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It’s impossible to know what to expect when you’re meeting a stranger to discuss her impending death, especially one that she has scheduled because it’s the only way to stop the cancer from completely stealing her reins.
I’m Jessica Leeder, The Globe and Mail’s Atlantic Bureau Chief, based in Halifax, and I was unusually jittery on the late October morning that I set out to meet Audrey Parker. I braced myself to absorb a lifetime’s worth of regret, sorrow, fear and anything else that might ooze out during her deathbed interview.
Parker, who lived in Halifax, thrust herself onto a national stage to advocate for assisted dying reform in her final days. I have been replaying our interview in my mind for months now, not because of how much it drained me but because of how much it filled me up.
I expected Parker would talk about how to die well. More than that, though, she wanted to pass on her prescription for how to live happily.
“I’m on the outside looking in. When I see all my people, I don’t see a lot of happy faces,” she said, effervescent and slugging a tall can of Red Bull to keep her energy up. “My friends are stressed and tired. But I love myself. I’m leaving as my best self.”
This was not by happenstance. In the wake of a divorce and a devastating diagnosis of metastatic breast cancer, Parker flirted with dipping into a pit of despair. But then she decided to make the most of the rest of her life.
“We have to have more courage to set our lives up. I just set my life up to be happy,” she said. “I’ve worked really hard in these last few years to try to be the best I could be. I’m still terrible with money and men,” she said, laughing.
“But I feel really good with who I’ve become in the end. You have to keep working on your self-love.”
Facing death forced Parker to confront the invisible things women often do to ourselves – and to one another – that, intentionally or not, inflict pain and damage, and decided to scrub them from her life. The first step, she said, was becoming her own ally.
“Most people talk to themselves in a very negative way. I don’t have inner dialogue with myself about myself,” she said. “I used to do it. But it’s so detrimental. I found it really affected my self-respect.”
Katie Horwitch, a writer and “self-talk shifter”, says our habit of indulging in “casual negativity” – calling ourselves fat or silently berating ourselves for being too sensitive, for example – is so widespread that it has become a “cultural epidemic.” She has even set up an online platform (WANT: Women Against Negative Talk) to teach us how to battle it (I love this post she wrote called “Breaking Out Of Self Doubt”).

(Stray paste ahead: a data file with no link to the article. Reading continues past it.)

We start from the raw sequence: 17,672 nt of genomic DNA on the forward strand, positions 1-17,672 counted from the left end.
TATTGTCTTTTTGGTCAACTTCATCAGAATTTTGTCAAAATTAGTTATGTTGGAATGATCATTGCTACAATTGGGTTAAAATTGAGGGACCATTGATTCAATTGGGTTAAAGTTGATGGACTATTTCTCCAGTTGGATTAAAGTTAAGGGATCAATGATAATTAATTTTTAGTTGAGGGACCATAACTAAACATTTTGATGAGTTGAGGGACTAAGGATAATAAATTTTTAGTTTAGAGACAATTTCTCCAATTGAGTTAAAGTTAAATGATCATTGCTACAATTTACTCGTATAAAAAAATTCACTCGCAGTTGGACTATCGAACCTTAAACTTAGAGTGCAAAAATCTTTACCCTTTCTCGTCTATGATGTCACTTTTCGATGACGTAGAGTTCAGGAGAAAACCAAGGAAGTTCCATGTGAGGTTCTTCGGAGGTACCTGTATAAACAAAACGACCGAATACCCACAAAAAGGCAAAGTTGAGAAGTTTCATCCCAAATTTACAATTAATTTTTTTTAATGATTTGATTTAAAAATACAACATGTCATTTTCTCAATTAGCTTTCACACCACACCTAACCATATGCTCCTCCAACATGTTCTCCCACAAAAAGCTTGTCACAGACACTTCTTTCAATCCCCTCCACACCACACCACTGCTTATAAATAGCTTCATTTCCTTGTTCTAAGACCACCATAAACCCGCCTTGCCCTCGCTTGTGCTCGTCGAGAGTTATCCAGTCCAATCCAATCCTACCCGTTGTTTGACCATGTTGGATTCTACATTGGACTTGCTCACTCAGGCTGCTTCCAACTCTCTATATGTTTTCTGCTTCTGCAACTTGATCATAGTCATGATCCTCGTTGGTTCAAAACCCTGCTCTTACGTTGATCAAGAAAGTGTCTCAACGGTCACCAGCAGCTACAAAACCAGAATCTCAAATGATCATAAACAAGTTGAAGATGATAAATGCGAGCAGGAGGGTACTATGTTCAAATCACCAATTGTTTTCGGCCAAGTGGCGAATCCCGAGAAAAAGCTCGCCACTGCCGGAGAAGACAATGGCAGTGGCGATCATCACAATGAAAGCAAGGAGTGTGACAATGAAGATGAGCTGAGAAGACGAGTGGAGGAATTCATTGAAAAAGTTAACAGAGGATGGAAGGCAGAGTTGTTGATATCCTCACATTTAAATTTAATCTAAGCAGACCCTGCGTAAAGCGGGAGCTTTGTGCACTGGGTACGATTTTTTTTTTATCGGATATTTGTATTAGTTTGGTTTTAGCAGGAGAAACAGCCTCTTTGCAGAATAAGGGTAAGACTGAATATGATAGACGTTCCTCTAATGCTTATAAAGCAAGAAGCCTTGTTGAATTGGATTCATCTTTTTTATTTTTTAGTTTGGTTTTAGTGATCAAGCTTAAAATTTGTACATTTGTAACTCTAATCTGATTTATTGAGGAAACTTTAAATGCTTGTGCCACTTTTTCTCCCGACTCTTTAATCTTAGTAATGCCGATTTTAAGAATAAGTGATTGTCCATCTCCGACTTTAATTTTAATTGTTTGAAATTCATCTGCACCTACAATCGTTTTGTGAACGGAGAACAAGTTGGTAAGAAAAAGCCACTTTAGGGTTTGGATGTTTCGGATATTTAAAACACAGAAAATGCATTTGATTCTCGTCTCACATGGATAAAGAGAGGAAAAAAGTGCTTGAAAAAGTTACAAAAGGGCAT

When Parker dropped the habit, she also scratched negative people from her life. “I surrounded myself with really good friends,” she said. “I kept searching for my people until I found them.”
This isn’t easy to do, particularly with all the spinning plates that accompany midlife. This is also the time so many of us realize that meeting “friends” through work or on the bleachers at the kids’ 6 a.m. hockey practice doesn’t always lead to the sort of platonic fireworks necessary for lifelong kinetics.
Journalist Abby Ellin describes an inspiring and intriguing alternative in this New York Times piece: women joining intergenerational social groups designed to address this gap in our social fabric.
An easier step forward for many of us might just be to audit our tendency to make what the writer Ruth Whippman has dubbed “The Little Comment.”
She writes, “You know that you are dealing with a ‘Little Comment,’ as opposed to just a comment, when on hearing it you feel a stab of either irritation or self-loathing (or more often, an uneasy blend of the two).”
Whippman says these are most commonly traded between mothers and daughters. But what she is onto has a non-familial counterpart. The “Little Comment 2.0” creeps up on me when I am in benign-seeming conversations with other women who are curious about who tends to my kids when I work long hours.
I tell them my husband takes a turn; they inevitably say something like, “Oh, you’re so lucky.”
I’d feel luckier if women didn’t make each other feel like going to work was a luxury we ought to be grateful for.
Let this be the year that we all recognize how we pull each other down and, instead, switch gears. Let’s lift each other up.
Audrey Parker would be proud.
What else we’re reading:
“I loved the crackle of champagne, its hot pine needles down my throat.” This is how the author and recovering alcoholic Leslie Jamison begins to describe her love affair with booze. When I read those words in an excerpt of her new memoir my mouth actually watered. I, too, love that crackle of champagne (and the warmth wrought by one and a half glasses of a big, bold red and the mental levity that flows from a generous glass of very chilled summery white). I don’t abuse alcohol, per se, but I have become more conscious of how easily I can justify a drink just about any night of the week. Wine used to be for weekends. But that was many, many dye jobs and boxes of diapers ago. I don’t really know why that changed or why it feels so hard to go back. I’ve begun to explore my relationship with alcohol – if for no other reason than to make it less reflexive and more intentional. In case you want to join me, here is some booze-related reading that asks why some of us love it, what it does to us and what life is like without it.
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